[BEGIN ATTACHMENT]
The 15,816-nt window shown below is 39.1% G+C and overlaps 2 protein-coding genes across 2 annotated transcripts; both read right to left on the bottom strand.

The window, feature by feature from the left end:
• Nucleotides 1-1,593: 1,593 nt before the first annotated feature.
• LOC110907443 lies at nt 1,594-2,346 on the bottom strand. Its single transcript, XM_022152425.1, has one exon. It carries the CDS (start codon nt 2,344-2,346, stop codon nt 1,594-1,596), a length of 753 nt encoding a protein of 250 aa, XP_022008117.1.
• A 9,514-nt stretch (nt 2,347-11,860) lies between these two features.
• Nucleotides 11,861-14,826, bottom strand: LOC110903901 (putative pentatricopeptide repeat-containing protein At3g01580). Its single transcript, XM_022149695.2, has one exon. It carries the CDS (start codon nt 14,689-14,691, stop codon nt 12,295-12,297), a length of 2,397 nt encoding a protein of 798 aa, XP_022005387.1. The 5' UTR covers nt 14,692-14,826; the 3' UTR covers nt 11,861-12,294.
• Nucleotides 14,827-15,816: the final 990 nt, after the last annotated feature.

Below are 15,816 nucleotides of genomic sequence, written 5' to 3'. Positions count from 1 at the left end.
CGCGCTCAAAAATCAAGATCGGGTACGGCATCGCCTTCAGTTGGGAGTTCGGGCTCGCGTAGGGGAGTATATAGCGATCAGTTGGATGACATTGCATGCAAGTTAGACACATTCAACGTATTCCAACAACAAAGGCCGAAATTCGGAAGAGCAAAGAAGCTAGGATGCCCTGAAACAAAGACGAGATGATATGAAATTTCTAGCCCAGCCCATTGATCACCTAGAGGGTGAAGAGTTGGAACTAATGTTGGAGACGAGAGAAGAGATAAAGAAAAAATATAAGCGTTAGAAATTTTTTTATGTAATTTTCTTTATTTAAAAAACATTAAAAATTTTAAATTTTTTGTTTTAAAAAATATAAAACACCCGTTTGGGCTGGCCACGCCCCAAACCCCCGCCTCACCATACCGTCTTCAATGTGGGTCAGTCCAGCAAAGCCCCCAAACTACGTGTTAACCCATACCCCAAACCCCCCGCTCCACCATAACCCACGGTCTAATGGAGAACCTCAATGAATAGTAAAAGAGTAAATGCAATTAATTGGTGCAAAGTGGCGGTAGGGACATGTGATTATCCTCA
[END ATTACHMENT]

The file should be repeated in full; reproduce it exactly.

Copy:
The 15,816-nt window shown below is 39.1% G+C and overlaps 2 protein-coding genes across 2 annotated transcripts; both read right to left on the bottom strand.

The window, feature by feature from the left end:
• Nucleotides 1-1,593: 1,593 nt before the first annotated feature.
• LOC110907443 lies at nt 1,594-2,346 on the bottom strand. Its single transcript, XM_022152425.1, has one exon. It carries the CDS (start codon nt 2,344-2,346, stop codon nt 1,594-1,596), a length of 753 nt encoding a protein of 250 aa, XP_022008117.1.
• A 9,514-nt stretch (nt 2,347-11,860) lies between these two features.
• Nucleotides 11,861-14,826, bottom strand: LOC110903901 (putative pentatricopeptide repeat-containing protein At3g01580). Its single transcript, XM_022149695.2, has one exon. It carries the CDS (start codon nt 14,689-14,691, stop codon nt 12,295-12,297), a length of 2,397 nt encoding a protein of 798 aa, XP_022005387.1. The 5' UTR covers nt 14,692-14,826; the 3' UTR covers nt 11,861-12,294.
• Nucleotides 14,827-15,816: the final 990 nt, after the last annotated feature.

Below are 15,816 nucleotides of genomic sequence, written 5' to 3'. Positions count from 1 at the left end.
CGCGCTCAAAAATCAAGATCGGGTACGGCATCGCCTTCAGTTGGGAGTTCGGGCTCGCGTAGGGGAGTATATAGCGATCAGTTGGATGACATTGCATGCAAGTTAGACACATTCAACGTATTCCAACAACAAAGGCCGAAATTCGGAAGAGCAAAGAAGCTAGGATGCCCTGAAACAAAGACGAGATGATATGAAATTTCTAGCCCAGCCCATTGATCACCTAGAGGGTGAAGAGTTGGAACTAATGTTGGAGACGAGAGAAGAGATAAAGAAAAAATATAAGCGTTAGAAATTTTTTTATGTAATTTTCTTTATTTAAAAAACATTAAAAATTTTAAATTTTTTGTTTTAAAAAATATAAAACACCCGTTTGGGCTGGCCACGCCCCAAACCCCCGCCTCACCATACCGTCTTCAATGTGGGTCAGTCCAGCAAAGCCCCCAAACTACGTGTTAACCCATACCCCAAACCCCCCGCTCCACCATAACCCACGGTCTAATGGAGAACCTCAATGAATAGTAAAAGAGTAAATGCAATTAATTGGTGCAAAGTGGCGGTAGGGACATGTGATTATCCTCA